Antiquarian Books from Librairie Thomas-Scheler
By Michael Stillman
Recently published is the 33rd catalogue of Livres Anciens (or Old Books) from Librairie Thomas-Scheler of Paris. This catalogue is written in the French language, as are the great majority of books offered therein. However, that does not mean that the works themselves are only of interest to collectors of French works. Topics go well beyond the borders of France itself. We will focus on a few books that are of particular interest to American or English collectors since there is no way we can do justice to works of primarily French interest with our lack of fluency in the language. We will simply recommend that those well-versed in the language and who collect French books obtain a copy of this catalogue as soon as possible. For those whose primary tongue is English, here are some titles that may well belong in your collections despite their not being written in your first language.
Item 21 is Nouveaux voyages aux Indes Occidentales...by Jean Bernard Bossu. Published in 1768, it relates Bossu's travels up the Mississippi River (he preferred to call it the "St. Louis River"). The book is taken from letters Bossu wrote home during his journeys between 1751 and 1762. Bossu traveled from Alabama to the east as far north as Illinois. Along with relaying then current information about the people who lived in the area, primarily local Indians, he was also able to gather historic reports of the earliest settlers, as memories of those days were still relatively fresh. Among the earlier events recounted was the death of La Salle. The book was banned for a while due to criticism of government and religious figures. Bossu's account provides one of the better looks at the Louisiana Territory while still under French authority. Priced at 2,500 (Euros, or approximate U.S. equivalent of $3,240).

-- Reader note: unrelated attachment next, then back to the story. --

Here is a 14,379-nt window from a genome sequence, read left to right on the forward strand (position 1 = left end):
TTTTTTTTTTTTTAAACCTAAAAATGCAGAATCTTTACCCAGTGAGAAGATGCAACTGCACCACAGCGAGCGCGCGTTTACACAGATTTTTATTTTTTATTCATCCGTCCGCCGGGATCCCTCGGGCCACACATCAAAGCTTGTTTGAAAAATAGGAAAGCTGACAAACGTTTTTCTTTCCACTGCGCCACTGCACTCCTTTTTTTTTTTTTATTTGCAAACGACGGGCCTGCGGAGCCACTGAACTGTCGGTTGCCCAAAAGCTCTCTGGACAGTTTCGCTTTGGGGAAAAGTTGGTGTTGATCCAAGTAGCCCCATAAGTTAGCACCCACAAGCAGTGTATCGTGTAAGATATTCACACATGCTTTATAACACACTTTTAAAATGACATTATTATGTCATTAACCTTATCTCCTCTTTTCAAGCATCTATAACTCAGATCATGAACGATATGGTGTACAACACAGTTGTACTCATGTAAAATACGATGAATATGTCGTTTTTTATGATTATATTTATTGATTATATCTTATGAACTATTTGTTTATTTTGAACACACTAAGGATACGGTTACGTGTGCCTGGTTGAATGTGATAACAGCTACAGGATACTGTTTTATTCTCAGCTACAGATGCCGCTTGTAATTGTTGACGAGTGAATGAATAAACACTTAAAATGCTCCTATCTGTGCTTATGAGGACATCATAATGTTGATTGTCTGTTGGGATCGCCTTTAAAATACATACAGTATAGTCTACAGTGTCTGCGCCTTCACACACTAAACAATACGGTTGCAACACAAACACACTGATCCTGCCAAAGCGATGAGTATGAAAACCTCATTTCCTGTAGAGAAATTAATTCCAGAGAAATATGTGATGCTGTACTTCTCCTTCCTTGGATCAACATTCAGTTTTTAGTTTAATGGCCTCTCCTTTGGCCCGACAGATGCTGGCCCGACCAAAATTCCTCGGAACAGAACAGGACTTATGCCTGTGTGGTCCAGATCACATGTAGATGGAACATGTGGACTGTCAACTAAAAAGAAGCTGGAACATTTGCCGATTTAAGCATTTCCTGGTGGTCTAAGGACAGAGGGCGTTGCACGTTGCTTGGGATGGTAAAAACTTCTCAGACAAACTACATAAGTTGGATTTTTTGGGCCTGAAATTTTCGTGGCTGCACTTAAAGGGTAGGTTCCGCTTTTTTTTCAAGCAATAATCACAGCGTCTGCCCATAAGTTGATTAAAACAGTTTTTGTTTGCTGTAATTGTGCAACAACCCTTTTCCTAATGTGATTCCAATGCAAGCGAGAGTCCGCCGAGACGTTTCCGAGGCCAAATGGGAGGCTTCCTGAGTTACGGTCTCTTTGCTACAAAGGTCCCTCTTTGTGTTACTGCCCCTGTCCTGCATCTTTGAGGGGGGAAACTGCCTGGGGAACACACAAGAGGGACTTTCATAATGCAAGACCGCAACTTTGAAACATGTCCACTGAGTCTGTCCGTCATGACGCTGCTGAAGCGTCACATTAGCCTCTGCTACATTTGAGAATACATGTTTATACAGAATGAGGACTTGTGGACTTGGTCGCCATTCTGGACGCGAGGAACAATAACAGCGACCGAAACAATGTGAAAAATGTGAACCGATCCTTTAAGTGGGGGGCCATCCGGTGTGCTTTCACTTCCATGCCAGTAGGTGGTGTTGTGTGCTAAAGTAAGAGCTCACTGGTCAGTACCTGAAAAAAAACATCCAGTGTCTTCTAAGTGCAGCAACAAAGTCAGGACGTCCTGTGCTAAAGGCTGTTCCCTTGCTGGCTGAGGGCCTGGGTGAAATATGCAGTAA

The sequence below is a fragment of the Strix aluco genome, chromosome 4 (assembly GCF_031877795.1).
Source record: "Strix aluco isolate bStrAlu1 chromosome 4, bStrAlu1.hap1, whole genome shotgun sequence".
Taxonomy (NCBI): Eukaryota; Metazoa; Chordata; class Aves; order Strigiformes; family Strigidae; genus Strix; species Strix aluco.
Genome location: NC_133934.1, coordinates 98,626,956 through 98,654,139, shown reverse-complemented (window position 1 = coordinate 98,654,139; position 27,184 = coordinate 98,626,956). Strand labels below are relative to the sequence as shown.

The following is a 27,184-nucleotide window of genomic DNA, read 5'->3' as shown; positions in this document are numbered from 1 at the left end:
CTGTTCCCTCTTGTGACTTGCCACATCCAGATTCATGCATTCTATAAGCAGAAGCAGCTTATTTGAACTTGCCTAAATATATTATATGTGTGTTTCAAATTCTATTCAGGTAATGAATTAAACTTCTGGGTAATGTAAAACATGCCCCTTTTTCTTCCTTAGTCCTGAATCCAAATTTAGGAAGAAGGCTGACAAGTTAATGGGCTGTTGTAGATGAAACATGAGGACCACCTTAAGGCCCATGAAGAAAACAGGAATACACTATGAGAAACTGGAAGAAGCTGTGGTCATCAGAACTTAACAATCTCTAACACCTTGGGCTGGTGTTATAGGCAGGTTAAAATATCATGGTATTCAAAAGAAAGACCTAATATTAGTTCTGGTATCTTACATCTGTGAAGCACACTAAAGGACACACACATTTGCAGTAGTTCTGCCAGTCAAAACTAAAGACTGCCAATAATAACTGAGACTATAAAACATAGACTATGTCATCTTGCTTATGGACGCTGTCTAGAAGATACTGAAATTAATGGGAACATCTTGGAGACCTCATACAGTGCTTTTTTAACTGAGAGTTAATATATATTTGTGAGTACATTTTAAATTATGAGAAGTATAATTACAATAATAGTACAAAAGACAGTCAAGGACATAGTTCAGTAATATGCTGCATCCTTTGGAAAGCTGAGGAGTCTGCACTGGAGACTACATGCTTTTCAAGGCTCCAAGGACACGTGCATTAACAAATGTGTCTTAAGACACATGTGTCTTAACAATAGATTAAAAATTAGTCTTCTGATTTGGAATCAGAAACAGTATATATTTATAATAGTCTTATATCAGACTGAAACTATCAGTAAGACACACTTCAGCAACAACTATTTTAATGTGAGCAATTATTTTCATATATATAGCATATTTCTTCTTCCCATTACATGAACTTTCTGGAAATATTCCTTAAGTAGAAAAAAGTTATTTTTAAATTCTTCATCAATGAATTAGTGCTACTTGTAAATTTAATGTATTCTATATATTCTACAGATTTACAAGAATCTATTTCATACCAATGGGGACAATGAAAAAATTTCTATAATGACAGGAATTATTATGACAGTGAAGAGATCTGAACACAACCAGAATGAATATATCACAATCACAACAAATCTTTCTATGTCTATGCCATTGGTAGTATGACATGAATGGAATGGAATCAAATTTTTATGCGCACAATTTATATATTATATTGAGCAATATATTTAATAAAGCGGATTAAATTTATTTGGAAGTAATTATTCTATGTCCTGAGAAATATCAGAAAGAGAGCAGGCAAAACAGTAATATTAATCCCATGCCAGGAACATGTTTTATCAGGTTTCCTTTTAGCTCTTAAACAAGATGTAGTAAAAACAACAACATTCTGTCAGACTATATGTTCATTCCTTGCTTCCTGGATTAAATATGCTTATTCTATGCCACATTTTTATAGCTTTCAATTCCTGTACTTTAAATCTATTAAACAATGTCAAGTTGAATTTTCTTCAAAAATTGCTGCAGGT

Item 44 is an Italian title, published in Venice in 1789, Storia delle California, opera postuma (History of California, posthumous work). The author was Francesco Clavigero, a Jesuit father who spent thirty years in lower California before the Order was expelled. He died in 1787, two years before this book was published. It focuses primarily on the settlements and natives of Baja California, but also covered is the founding of the mission at San Francisco and missions in what is now Arizona. 5,000 (US $6,467).
Item 39 is Voyage en Californie pour l'observation du passage de Venus... (Voyage to California to observe the transit of Venus) from Jean-Baptiste Chappe d'Auteroche, published in 1772. Chappe d'Auteroche was sent by the French to the Pacific for much the same reason as Captain Cook was sent by the British, to observe the transit of Venus in front of the sun. This information could be used to calculate the then unknown size of the solar system. Chappe d'Auteroche's story is the tale of a race against time to reach the Baja part of California where the transit was to be observed. He would reach his goal just in time to make the mission a success. Sadly, Chappe d'Auteroche contracted an illness two days later and died. This work, like the last, was published posthumously. 10,000 (US $12,937).